The Met Announces Fall 2023 Contemporary Commissions for the Museum’s Facade and Great Hall
(New York, April, 2023)—The Metropolitan Museum of Art announced two new artist commissions for fall 2023 following the spring opening of The Roof Garden Commission: Lauren Halsey (April 18–October 22, 2023), which will present a compelling and monumental architectural project by Lauren Halsey.
For The Met Fifth Avenue’s facade niches, Nairy Baghramian will create four new sculptures—on view from September 7, 2023, through May 19, 2024—marking the artist’s first public installation in New York City.
From October 2 through November 26, 2023, the Museum’s Great Hall will be transformed by Jacolby Satterwhite with a site-specific video installation, a soundscape, and performances.
These projects are the latest in The Met’s series of contemporary commissions in which the Museum invites artists to create new works of art, establishing a dialogue between the artist’s practice, The Met collection, the physical Museum, and The Met’s audiences.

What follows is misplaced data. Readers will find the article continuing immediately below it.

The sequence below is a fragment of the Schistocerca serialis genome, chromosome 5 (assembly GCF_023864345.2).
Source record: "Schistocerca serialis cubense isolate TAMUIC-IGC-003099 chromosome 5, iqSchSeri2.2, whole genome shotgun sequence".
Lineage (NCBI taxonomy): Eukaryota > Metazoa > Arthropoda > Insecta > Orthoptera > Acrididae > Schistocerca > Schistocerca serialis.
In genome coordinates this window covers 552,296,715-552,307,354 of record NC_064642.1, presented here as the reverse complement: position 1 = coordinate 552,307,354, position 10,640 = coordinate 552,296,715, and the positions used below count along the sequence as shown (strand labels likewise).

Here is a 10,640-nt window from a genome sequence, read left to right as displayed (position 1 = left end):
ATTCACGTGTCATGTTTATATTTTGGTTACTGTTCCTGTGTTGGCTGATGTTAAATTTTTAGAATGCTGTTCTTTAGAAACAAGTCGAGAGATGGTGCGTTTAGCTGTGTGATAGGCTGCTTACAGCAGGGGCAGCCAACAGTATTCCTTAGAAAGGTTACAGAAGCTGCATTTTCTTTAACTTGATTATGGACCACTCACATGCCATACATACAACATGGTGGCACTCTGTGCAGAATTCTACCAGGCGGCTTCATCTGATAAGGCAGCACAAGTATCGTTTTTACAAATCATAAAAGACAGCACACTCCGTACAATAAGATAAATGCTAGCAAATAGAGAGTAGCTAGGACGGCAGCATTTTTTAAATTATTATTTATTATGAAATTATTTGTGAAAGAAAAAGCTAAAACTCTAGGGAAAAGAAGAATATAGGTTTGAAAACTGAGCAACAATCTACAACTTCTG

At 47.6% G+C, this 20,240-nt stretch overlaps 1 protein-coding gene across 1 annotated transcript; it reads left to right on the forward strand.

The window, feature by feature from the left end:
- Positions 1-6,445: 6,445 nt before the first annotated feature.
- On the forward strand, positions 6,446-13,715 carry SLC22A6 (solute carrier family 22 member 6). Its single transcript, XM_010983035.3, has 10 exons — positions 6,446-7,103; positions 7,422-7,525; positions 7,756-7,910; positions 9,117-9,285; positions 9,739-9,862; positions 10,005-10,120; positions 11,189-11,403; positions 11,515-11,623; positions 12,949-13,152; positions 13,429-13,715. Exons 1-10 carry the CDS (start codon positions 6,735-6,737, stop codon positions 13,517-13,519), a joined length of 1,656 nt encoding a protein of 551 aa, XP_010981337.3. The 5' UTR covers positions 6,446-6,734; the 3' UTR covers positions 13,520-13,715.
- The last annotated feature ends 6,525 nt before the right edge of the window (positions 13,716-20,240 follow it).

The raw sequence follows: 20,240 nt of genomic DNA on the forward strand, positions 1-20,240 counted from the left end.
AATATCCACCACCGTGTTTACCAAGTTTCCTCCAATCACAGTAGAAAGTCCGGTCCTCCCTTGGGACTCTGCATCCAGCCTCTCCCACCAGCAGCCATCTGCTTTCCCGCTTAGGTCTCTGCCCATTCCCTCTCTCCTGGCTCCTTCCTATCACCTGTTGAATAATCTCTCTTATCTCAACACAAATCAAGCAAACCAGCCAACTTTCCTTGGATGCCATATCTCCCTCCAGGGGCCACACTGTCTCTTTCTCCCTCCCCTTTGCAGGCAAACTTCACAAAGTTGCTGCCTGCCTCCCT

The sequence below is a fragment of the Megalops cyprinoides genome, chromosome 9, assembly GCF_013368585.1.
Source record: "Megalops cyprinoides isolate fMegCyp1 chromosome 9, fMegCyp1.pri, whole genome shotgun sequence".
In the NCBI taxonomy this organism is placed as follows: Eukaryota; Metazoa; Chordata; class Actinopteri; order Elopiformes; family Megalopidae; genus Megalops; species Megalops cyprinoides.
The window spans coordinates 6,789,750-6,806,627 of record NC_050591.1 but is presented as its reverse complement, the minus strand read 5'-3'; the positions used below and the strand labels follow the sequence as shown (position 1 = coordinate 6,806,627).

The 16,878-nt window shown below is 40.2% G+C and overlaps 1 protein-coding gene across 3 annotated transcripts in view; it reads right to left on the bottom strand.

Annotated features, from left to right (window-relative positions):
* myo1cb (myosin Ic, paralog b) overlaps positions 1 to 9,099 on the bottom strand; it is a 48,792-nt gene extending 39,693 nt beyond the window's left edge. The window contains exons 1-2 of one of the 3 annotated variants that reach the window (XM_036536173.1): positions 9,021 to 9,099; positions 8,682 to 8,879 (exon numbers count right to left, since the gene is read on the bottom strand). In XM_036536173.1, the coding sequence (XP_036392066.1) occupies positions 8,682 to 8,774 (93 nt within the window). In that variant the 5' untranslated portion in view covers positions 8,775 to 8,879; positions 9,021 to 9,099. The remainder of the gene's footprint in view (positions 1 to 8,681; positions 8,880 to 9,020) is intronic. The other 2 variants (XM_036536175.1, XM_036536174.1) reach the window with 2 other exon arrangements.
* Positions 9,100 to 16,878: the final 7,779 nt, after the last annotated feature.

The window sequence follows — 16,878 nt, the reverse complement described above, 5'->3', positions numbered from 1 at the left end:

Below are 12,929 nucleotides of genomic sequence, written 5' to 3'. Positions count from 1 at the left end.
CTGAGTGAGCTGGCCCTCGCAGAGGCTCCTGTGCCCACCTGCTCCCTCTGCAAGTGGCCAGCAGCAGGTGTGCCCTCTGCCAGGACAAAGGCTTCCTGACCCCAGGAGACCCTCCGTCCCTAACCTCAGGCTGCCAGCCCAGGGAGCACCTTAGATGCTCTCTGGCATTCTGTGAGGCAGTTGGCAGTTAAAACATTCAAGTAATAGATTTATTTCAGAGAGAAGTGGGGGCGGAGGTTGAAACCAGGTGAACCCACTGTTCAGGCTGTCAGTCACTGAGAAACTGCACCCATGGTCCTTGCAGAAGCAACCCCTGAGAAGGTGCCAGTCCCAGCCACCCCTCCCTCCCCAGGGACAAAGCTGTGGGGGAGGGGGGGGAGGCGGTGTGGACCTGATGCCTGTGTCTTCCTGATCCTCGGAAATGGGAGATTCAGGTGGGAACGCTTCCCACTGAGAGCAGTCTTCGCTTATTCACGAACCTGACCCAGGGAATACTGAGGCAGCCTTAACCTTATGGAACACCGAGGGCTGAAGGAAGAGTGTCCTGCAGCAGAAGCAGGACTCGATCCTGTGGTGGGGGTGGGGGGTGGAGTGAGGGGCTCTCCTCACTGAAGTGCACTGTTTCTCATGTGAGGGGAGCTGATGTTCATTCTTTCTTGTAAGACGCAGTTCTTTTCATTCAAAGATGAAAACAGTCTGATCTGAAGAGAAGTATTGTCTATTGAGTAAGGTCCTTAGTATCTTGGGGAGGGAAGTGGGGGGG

Max Hollein, Marina Kellen French Director of The Met, said, “We are thrilled to present three very exciting and different artist commissions this year. On April 18, Lauren Halsey’s highly anticipated project on The Met’s Iris and B. Gerald Cantor Roof Garden will be unveiled and enjoyed by visitors throughout the summer.”
“And in the fall, we are excited to present major new works by Nairy Baghramian as well as Jacolby Satterwhite, two outstanding, innovative artists whose installations at The Met will challenge and expand our dialogue with the museum as a site of artistic discourse and community experience. We are proud to support these visionary artists and provide a platform for their work in such prominent and accessible spaces at The Met.”
For the facade, Baghramian will create four abstract polychrome sculptures with components that seem to have washed up like flotsam and jetsam in the voids of their respective niches. The Facade Commission: Nairy Baghramian, Scratching the Back is the fourth in a series of contemporary commissions for The Met’s facade that previously featured work by Wangechi Mutu (2019) and Carol Bove (2021); the current installation by Hew Locke, is on view through May 30, 2023.